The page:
The length of the two legs of a right triangle are
Guidance
Before we can solve a quadratic equation using square roots, we need to review how to simplify, add, subtract, and multiply them. Recall that the square root is a number that, when multiplied by itself, produces another number. 4 is the square root of 16, for example. 4 is also the square root of 16 because
Example A
Find
a) A calculator.
b) By simplifying the square root.
Solution:
a) To plug the square root into your graphing calculator, typically there is a
b) To simplify the square root, the square numbers must be “pulled out.” Look for factors of 50 that are square numbers: 4, 9, 16, 25... 25 is a factor of 50, so break the factors apart.
Radical Rules
1.
2.
3.
Example B
Simplify
Solution: At first glance, it does not look like we can simplify this. But, we can simplify each radical by pulling out the perfect squares.
Rewriting our expression, we have:
Example C
Simplify
Solution: Multiply across.
Now, simplify the radical.
Intro Problem Revisit We must use the Pythagorean Theorem, which states that the square of one leg of a right triangle plus the square of the other leg equals the square of the hypotenuse.
So we are looking for c such that
Simplifying, we get
Therefore,
Therefore,
Rationalize the Denominator
Often when we work with radicals, we end up with a radical expression in the denominator of a fraction. We can simplify such expressions even further by eliminating the radical expression from the denominator of the expression. This process is called rationalizing the denominator.
Case 1 There is a single radical expression in the denominator 23√ .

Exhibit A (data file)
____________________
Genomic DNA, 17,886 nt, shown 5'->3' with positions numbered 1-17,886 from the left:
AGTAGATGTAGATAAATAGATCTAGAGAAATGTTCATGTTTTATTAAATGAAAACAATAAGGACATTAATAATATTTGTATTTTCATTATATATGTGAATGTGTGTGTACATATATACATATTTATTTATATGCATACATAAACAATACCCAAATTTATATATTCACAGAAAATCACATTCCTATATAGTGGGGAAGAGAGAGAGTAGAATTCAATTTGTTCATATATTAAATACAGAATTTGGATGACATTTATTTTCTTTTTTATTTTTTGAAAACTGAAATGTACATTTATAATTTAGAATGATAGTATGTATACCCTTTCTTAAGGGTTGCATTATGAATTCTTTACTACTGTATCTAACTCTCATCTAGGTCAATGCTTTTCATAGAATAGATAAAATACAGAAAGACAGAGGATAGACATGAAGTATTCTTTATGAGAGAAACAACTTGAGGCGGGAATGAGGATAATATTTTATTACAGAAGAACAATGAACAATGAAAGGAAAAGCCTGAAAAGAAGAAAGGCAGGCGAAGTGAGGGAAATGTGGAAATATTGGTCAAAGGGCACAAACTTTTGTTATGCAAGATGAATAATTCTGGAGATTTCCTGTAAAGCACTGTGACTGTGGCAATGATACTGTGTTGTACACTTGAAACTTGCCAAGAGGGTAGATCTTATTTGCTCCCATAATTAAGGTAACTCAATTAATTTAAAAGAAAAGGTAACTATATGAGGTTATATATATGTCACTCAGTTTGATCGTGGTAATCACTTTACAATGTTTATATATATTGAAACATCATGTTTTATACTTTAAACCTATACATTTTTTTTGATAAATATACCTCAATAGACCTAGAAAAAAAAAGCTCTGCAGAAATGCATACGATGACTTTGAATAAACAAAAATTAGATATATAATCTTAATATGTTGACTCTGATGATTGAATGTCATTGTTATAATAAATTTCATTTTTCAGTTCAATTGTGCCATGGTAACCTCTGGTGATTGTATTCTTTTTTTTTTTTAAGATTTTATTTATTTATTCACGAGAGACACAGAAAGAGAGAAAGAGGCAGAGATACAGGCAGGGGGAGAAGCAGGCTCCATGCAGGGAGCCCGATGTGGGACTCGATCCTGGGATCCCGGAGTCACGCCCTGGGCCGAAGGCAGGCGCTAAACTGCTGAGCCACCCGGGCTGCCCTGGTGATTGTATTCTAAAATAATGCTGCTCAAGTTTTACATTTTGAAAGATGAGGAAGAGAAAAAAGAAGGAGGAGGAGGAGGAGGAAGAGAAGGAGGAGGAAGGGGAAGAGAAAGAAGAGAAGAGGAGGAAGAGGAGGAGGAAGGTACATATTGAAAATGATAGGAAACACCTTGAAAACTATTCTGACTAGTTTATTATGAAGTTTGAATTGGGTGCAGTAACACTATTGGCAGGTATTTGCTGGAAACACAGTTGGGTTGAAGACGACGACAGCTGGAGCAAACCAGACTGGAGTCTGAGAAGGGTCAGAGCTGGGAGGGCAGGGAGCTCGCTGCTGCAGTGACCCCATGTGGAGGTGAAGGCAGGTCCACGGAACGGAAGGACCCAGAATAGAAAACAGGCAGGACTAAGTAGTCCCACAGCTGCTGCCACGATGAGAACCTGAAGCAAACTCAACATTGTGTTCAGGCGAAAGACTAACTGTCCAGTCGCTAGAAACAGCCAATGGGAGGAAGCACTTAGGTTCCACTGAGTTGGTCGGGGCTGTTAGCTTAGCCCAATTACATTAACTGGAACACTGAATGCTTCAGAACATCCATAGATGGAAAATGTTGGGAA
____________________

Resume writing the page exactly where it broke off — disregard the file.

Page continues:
In this case, we multiply the numerator and denominator by a radical expression that makes the expression inside the radical into a perfect power. In the example above, we multiply by the
In this case, we multiply the numerator and denominator by a radical expression that makes the expression inside the radical into a perfect power. In the example above, we multiply by the
Guided Practice
Simplify the following radicals.
1.
2.
3.
Answers
1. Pull out all the square numbers.
Alternate Method: Write out the prime factorization of 150.
Now, pull out any number that has a pair. Write it once in front of the radical and multiply together what is left over under the radical.
2. Simplify
Rewrite the expression:
3. This problem can be done two different ways.
First Method: Multiply radicals, then simplify the answer.
Second Method: Simplify radicals, then multiply.
Depending on the complexity of the problem, either method will work. Pick whichever method you prefer.
Vocabulary
 Square Root
 A number, that when multiplied by itself, produces another number.
 Perfect Square
 A number that has an integer for a square root.
 Radical

The
√ , or square root, sign.
 Radicand
 The number under the radical.
Practice
Find the square root of each number by using the calculator. Round your answer to the nearest hundredth.
 56
 12
 92
Simplify the following radicals. If it cannot be simplified further, write cannot be simplified.

18−−√ 
75−−√ 
605−−−√ 
48−−√ 
50−−√⋅2√ 
43√⋅21−−√ 
6√⋅20−−√ 
(45√)2  \begin{align*}\sqrt{24} \cdot \sqrt{27}\end{align*}
 \begin{align*}\sqrt{16} + 2\sqrt{8}\end{align*}
 \begin{align*}\sqrt{28} + \sqrt{7}\end{align*}
 \begin{align*}8 \sqrt{3}  \sqrt{12}\end{align*}
 \begin{align*}\sqrt{72}  \sqrt{50}\end{align*}
 \begin{align*}\sqrt{6} +7 \sqrt{6}  \sqrt{54}\end{align*}
 \begin{align*}8 \sqrt{10}  \sqrt{90}+7\sqrt{5}\end{align*}